Do Human Rights Laws Help Asylum-Seekers? An Empirical Study of Canadian Refugee Jurisprudence Since 1990
Law and Society Association Annual Meeting Honolulu, Hawaii, June 7, 2012
57 Pages Posted: 20 Oct 2012 Last revised: 14 Jan 2015
Date Written: June 7, 2012
This paper analyzes the circumstances under which international human rights treaties help or hurt asylum-seekers. Many scholars and lawyers assume that such treaties invariably assist those seeking refuge from persecution. Yet there have been no empirical studies to test this assumption. Until now. Through a mixed method empirical approach combining a database of over 4,000 asylum decisions over the past two decades and interviews with Canadian lawyers who specialize in representing asylum-seekers, this paper identifies several factors which help to determine the impact of human rights treaties in individual cases. It focuses on Canada because of that country’s reputation for openness toward refugees, as well as the receptivity its judiciary has traditionally shown toward international law.
This paper advances three significant areas of socio-legal scholarship: the impact of international human rights law on state actors; the human rights approach to refugee law, and cause lawyering. The international human rights debate has reached a stalemate between those who believe that human rights laws have little or no impact on domestic processes and those who argue the opposite, citing advances in state compliance with human rights treaties. This paper proposes a more nuanced theory, positing that rather than an all or nothing issue, the impact of international human rights treaties in any given asylum case depends on a number of factors, including whether those treaties have been formally incorporated into domestic law, approved as precedent by the country’s highest court, and the gender of the applicant and judge. This paper also demonstrates that while such treaties help asylum-seekers in some cases, in others they may do more harm than good.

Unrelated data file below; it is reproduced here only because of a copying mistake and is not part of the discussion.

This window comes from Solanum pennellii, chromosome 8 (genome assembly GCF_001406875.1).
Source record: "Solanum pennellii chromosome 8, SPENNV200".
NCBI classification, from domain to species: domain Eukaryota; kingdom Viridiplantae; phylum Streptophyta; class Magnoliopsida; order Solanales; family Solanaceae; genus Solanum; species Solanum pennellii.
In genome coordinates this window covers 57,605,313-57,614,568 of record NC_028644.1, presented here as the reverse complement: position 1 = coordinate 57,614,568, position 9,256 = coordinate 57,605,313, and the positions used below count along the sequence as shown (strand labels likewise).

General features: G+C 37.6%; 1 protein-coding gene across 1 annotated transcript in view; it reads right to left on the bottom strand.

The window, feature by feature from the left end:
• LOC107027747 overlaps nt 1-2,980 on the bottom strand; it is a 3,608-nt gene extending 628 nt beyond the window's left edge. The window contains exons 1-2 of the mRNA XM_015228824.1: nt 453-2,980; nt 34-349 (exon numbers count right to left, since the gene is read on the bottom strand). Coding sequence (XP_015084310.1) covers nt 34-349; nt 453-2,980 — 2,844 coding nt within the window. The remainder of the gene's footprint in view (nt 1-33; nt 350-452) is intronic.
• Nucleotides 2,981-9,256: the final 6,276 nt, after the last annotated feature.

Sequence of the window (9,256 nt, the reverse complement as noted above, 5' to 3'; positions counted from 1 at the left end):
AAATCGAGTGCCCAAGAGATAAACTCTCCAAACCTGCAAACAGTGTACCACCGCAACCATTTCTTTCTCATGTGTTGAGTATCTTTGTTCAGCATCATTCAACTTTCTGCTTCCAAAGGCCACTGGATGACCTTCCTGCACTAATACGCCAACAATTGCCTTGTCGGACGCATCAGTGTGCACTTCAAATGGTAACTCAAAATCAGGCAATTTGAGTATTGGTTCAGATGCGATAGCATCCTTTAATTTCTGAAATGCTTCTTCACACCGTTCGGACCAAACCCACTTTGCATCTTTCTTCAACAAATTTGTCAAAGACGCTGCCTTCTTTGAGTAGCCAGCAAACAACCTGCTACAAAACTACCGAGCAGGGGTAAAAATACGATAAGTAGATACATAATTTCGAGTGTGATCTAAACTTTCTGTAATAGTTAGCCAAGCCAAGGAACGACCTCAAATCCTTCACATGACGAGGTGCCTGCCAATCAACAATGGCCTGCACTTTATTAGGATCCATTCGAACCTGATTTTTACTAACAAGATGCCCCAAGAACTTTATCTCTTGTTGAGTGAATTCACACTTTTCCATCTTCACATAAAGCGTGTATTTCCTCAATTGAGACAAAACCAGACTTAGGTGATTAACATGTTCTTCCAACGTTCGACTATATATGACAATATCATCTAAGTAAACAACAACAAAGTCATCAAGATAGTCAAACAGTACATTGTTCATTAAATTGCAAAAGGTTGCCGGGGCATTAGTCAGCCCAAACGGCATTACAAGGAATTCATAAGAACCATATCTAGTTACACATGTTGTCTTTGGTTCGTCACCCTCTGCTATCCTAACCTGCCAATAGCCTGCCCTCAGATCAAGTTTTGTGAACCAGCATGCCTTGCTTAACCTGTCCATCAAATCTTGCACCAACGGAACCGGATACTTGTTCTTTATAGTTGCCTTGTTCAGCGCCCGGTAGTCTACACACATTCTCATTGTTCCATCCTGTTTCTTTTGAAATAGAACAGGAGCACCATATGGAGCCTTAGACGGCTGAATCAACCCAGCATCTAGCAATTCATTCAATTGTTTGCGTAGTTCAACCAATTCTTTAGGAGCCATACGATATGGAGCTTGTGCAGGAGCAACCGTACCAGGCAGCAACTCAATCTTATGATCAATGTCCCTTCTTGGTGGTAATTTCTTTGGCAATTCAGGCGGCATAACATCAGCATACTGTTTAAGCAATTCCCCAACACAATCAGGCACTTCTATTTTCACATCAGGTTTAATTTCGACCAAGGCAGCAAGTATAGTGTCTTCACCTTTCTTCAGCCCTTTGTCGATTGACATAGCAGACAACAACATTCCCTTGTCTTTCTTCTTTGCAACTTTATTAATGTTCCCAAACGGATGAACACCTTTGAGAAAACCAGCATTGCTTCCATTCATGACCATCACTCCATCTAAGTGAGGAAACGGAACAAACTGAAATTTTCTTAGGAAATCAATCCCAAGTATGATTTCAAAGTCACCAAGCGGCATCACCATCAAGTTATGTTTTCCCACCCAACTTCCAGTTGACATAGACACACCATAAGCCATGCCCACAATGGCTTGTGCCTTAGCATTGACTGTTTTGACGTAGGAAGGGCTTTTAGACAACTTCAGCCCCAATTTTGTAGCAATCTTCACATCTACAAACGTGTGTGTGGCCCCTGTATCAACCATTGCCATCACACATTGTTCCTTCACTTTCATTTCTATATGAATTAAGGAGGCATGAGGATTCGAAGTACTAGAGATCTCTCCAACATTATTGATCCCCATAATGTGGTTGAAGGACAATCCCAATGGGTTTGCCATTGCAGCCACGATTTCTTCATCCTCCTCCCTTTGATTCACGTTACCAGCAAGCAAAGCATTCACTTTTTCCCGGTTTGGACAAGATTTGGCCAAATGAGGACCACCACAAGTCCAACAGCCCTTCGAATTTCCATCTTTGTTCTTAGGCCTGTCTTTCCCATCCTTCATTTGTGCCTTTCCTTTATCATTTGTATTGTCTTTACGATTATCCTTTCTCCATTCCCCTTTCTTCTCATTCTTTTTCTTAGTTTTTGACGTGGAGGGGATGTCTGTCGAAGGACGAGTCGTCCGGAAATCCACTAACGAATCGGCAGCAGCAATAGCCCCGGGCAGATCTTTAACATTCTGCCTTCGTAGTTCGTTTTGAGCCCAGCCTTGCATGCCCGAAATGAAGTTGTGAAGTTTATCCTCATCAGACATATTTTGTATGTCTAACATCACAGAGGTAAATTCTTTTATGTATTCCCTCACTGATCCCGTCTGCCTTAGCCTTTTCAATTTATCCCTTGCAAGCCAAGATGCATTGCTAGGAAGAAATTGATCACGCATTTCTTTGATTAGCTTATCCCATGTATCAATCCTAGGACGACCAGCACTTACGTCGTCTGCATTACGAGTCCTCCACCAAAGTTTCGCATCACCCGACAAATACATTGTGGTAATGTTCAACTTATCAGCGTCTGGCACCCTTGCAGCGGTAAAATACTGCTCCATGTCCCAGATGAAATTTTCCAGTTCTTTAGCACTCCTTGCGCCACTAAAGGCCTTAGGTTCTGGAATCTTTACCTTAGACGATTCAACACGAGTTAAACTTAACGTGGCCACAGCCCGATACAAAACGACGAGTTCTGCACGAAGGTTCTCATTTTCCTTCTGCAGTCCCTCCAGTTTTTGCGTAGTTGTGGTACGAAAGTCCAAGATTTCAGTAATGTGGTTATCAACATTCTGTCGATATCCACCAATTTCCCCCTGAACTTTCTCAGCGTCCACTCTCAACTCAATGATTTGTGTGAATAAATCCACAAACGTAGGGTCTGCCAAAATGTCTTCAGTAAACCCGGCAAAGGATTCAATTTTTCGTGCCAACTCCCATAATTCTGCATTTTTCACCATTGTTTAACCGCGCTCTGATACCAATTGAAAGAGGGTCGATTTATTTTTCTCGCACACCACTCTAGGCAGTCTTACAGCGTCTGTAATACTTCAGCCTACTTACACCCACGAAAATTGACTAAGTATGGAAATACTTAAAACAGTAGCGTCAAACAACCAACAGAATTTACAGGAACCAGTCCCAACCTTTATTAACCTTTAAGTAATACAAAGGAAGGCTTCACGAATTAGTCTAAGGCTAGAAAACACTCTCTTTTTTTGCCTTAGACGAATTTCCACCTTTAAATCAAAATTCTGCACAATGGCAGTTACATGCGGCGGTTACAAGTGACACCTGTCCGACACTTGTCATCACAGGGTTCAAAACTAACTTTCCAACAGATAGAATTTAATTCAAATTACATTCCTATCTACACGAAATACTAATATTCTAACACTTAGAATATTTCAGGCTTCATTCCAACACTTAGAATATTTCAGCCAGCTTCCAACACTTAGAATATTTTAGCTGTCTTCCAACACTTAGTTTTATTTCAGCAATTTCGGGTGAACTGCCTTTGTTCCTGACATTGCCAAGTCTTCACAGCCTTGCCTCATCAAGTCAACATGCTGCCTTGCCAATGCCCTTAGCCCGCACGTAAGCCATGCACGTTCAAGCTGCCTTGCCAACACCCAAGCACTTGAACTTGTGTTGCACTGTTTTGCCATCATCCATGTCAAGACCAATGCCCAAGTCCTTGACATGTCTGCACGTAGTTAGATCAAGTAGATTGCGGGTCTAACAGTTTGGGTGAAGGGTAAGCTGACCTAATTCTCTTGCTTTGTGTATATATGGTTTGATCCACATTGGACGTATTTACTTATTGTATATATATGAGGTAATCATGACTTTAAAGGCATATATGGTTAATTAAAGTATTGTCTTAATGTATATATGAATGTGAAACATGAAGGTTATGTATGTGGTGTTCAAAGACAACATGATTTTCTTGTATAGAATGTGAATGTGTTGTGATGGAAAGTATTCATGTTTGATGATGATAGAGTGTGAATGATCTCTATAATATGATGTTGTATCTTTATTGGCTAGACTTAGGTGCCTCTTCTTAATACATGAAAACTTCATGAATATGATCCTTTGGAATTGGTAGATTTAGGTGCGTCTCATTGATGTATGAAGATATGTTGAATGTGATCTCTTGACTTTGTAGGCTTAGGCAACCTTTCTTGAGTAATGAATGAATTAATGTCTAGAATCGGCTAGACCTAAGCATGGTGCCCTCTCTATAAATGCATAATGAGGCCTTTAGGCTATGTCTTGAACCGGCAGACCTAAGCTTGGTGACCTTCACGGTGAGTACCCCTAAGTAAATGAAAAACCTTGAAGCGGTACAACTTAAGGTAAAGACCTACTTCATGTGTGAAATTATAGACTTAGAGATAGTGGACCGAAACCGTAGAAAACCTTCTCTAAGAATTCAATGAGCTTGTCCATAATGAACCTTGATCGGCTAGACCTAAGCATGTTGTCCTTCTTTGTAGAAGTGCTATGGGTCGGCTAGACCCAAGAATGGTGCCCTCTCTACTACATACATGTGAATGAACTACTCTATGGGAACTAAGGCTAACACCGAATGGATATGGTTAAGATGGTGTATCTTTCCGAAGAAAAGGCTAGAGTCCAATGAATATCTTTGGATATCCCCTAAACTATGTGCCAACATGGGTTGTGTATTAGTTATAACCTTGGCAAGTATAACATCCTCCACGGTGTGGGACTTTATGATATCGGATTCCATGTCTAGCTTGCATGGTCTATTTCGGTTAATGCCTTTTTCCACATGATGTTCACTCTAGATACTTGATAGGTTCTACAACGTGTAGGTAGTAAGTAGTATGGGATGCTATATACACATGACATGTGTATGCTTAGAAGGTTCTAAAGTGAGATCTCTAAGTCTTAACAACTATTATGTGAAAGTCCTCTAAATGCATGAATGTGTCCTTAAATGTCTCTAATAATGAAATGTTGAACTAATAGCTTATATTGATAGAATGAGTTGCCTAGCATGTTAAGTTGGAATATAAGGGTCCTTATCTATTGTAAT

Keywords: asylum, human rights, lawyering profession
JEL Classification: K33, K40
Suggested Citation: Suggested Citation